Concentrator Photovoltaics: Not Just Solar Cells
Mar 18, 2015
ABOUT THIS WEBINAR
An efficiency of 46 percent has recently been achieved with four-junction solar cells under a concentration on the cell of 508 times the normal solar power flux on the Earth’s surface. Such high efficiencies are the driving force for the development of the concentrator photovoltaic (CPV) technology.
But solar cell efficiency is not the only factor. To be cost-effective, a CPV system requires optical elements that, properly mounted, cast enhanced solar power on the cells. The cell mountings must be able to dissipate the heat of the power not converted into electricity without reaching unacceptable temperatures. They have to be mounted on trackers that keep the cells in focus during the sun’s journey across the sky. All these requirements have to be met in a cheap industrial way and produce large surfaces.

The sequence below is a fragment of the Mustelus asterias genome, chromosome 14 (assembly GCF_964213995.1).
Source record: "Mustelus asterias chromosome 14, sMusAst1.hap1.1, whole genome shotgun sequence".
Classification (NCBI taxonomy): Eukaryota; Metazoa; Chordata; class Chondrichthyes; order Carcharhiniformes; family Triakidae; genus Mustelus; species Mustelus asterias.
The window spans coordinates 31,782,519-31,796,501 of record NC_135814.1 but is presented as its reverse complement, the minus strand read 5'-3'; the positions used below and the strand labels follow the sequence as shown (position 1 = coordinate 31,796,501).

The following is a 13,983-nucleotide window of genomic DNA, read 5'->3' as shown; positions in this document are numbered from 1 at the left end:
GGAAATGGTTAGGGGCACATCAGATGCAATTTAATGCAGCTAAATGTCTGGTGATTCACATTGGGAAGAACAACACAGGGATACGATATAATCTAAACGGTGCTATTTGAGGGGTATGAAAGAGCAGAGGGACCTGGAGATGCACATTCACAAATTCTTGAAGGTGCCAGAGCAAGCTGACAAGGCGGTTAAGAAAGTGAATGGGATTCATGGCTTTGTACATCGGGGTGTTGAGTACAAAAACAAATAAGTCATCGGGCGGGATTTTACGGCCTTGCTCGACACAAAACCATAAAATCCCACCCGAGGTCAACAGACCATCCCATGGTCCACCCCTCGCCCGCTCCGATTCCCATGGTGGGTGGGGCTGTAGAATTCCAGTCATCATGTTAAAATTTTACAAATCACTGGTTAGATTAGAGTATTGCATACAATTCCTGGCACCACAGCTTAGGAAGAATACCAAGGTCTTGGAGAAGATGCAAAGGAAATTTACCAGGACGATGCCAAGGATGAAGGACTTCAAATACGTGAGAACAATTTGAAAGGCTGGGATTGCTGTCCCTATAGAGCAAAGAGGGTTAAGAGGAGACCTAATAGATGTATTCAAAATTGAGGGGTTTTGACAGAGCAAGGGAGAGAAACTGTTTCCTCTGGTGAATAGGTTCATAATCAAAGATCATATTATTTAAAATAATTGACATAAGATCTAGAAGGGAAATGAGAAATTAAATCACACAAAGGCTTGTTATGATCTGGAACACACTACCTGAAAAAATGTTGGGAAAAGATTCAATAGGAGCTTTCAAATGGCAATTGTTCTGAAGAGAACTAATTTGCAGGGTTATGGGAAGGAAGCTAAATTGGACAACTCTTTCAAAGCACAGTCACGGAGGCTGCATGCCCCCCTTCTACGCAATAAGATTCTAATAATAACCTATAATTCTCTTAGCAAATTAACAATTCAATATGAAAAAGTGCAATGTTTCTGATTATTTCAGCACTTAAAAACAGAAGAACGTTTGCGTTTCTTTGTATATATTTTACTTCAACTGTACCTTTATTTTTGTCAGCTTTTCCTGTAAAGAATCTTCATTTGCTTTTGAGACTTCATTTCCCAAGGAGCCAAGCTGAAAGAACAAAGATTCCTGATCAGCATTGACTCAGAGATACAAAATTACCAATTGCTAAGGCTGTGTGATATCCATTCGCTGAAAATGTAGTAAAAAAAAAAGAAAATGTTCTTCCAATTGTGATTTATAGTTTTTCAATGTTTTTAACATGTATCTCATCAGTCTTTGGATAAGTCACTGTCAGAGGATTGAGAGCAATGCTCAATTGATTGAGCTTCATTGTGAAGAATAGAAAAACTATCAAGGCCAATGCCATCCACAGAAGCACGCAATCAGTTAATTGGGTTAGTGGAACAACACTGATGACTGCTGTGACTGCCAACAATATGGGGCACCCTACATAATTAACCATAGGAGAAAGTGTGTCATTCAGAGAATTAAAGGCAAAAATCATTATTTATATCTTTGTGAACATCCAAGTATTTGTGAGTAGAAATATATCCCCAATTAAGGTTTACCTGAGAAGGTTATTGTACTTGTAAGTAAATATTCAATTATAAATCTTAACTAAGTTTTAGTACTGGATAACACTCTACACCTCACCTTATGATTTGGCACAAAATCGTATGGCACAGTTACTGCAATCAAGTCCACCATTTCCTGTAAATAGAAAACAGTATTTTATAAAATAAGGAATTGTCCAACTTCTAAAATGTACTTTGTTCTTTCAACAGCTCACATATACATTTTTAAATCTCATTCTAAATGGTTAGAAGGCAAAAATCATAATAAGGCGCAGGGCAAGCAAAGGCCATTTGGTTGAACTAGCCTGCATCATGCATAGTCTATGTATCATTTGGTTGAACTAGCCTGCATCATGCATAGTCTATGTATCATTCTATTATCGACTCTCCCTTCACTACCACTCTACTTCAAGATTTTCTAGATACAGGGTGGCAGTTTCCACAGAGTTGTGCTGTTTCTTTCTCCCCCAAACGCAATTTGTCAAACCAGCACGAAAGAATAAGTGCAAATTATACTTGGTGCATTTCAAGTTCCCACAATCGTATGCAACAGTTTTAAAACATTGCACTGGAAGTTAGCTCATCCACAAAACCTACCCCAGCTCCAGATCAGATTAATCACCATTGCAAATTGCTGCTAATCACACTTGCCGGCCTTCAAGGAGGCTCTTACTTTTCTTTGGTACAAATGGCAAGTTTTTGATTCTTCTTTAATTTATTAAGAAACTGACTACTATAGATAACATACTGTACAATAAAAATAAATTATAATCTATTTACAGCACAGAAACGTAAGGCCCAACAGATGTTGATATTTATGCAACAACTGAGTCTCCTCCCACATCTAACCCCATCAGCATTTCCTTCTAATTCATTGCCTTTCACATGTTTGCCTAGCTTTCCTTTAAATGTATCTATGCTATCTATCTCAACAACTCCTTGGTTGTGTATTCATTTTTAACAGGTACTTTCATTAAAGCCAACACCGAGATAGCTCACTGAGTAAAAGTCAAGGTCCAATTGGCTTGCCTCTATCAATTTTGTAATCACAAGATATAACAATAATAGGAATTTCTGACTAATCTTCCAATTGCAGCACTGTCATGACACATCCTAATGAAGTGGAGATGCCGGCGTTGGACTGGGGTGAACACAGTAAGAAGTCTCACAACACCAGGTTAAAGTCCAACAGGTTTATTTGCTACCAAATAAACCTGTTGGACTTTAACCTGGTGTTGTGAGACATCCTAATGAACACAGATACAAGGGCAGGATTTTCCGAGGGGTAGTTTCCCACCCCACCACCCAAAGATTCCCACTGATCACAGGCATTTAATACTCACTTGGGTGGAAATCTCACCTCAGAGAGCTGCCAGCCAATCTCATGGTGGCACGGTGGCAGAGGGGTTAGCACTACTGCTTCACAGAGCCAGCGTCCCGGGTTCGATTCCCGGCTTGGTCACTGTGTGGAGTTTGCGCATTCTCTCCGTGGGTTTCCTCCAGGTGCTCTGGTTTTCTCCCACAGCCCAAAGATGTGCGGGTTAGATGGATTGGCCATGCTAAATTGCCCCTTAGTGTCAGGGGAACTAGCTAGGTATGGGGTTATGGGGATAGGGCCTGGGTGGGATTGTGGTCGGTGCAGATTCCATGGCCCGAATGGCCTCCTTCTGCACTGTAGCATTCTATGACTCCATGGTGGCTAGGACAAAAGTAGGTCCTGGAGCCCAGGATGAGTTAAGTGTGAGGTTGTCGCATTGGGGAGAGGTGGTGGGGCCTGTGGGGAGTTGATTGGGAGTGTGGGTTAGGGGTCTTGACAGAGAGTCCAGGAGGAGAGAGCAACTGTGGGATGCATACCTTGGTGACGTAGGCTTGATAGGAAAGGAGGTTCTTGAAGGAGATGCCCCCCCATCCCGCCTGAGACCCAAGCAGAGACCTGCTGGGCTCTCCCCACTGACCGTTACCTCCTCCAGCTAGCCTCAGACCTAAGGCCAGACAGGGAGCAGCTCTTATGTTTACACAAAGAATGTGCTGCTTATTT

Dr. Antonio Luque is an emeritus professor at the Polytechnic University of Madrid and founder of its Solar Energy Institute. He is also affiliated with the Nanostructured Solar Cells Laboratory Ioffe Institute in St. Petersburg, Russia. The inventor of the intermediate-band solar cell, he holds about 20 patents and has about 1000 Web of Science citations. He has been honored with several important distinctions, among them the Böer Solar Energy Medal from the University of Delaware.
Additional Questions and Answers
Despite high efficiency of multijunction cells, the cost of land or roof-top area is 1/Cos(Zenith,max angle) compared with fixed flat-panel silicon? For Zmax = 75° (10-hour solar day) “installation area” (land/roof) cost is 3.8× greater! Isn't this the major CPV detractor?
CPV is usually oriented to power plants.
In such case the price of the land is negligible. To support this statement see the ground coverage ratio (GCR: area of modules divided by area of land) of real plants around the world. All these plants are fixed excepting the one of Moura with 2 axes tracking (this is applicable to the case of concentrators). The GCR of the latter is much lower (more land is needed). However, in theory flat modules may be built with a GCR as big as 0.5; however it is about half of it. Very generous lad is used for servicing, proving my statement.
For roofs you may be right (I think the trade-off may be borderline). Anyway, I do not recommend to put CPV on roofs.